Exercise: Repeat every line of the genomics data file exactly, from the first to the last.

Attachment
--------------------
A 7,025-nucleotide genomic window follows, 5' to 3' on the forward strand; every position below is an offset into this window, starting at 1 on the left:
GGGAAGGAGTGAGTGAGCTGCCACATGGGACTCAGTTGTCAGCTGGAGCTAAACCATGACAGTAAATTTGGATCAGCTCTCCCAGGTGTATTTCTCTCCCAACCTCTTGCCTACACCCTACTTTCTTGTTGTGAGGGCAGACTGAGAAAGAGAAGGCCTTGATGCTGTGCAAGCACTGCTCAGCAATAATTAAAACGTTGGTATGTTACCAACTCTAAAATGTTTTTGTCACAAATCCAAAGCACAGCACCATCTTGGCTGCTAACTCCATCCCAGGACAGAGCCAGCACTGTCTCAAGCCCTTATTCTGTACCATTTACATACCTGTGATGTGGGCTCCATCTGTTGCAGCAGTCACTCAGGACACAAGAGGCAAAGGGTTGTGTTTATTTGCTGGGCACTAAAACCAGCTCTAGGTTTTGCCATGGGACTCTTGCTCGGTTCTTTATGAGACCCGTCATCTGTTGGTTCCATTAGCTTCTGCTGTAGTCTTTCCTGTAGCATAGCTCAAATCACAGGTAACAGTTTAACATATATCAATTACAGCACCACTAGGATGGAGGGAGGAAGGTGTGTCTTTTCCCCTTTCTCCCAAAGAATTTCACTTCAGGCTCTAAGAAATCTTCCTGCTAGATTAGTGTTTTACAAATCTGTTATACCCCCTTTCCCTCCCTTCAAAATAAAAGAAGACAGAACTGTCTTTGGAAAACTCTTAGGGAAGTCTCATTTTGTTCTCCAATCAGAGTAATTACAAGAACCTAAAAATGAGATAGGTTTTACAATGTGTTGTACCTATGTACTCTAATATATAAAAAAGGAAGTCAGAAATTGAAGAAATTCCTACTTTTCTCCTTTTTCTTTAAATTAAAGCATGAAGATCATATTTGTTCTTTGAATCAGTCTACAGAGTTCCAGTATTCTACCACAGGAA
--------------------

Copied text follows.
A 7,025-nucleotide genomic window follows, 5' to 3' on the forward strand; every position below is an offset into this window, starting at 1 on the left:
GGGAAGGAGTGAGTGAGCTGCCACATGGGACTCAGTTGTCAGCTGGAGCTAAACCATGACAGTAAATTTGGATCAGCTCTCCCAGGTGTATTTCTCTCCCAACCTCTTGCCTACACCCTACTTTCTTGTTGTGAGGGCAGACTGAGAAAGAGAAGGCCTTGATGCTGTGCAAGCACTGCTCAGCAATAATTAAAACGTTGGTATGTTACCAACTCTAAAATGTTTTTGTCACAAATCCAAAGCACAGCACCATCTTGGCTGCTAACTCCATCCCAGGACAGAGCCAGCACTGTCTCAAGCCCTTATTCTGTACCATTTACATACCTGTGATGTGGGCTCCATCTGTTGCAGCAGTCACTCAGGACACAAGAGGCAAAGGGTTGTGTTTATTTGCTGGGCACTAAAACCAGCTCTAGGTTTTGCCATGGGACTCTTGCTCGGTTCTTTATGAGACCCGTCATCTGTTGGTTCCATTAGCTTCTGCTGTAGTCTTTCCTGTAGCATAGCTCAAATCACAGGTAACAGTTTAACATATATCAATTACAGCACCACTAGGATGGAGGGAGGAAGGTGTGTCTTTTCCCCTTTCTCCCAAAGAATTTCACTTCAGGCTCTAAGAAATCTTCCTGCTAGATTAGTGTTTTACAAATCTGTTATACCCCCTTTCCCTCCCTTCAAAATAAAAGAAGACAGAACTGTCTTTGGAAAACTCTTAGGGAAGTCTCATTTTGTTCTCCAATCAGAGTAATTACAAGAACCTAAAAATGAGATAGGTTTTACAATGTGTTGTACCTATGTACTCTAATATATAAAAAAGGAAGTCAGAAATTGAAGAAATTCCTACTTTTCTCCTTTTTCTTTAAATTAAAGCATGAAGATCATATTTGTTCTTTGAATCAGTCTACAGAGTTCCAGTATTCTACCACAGGAA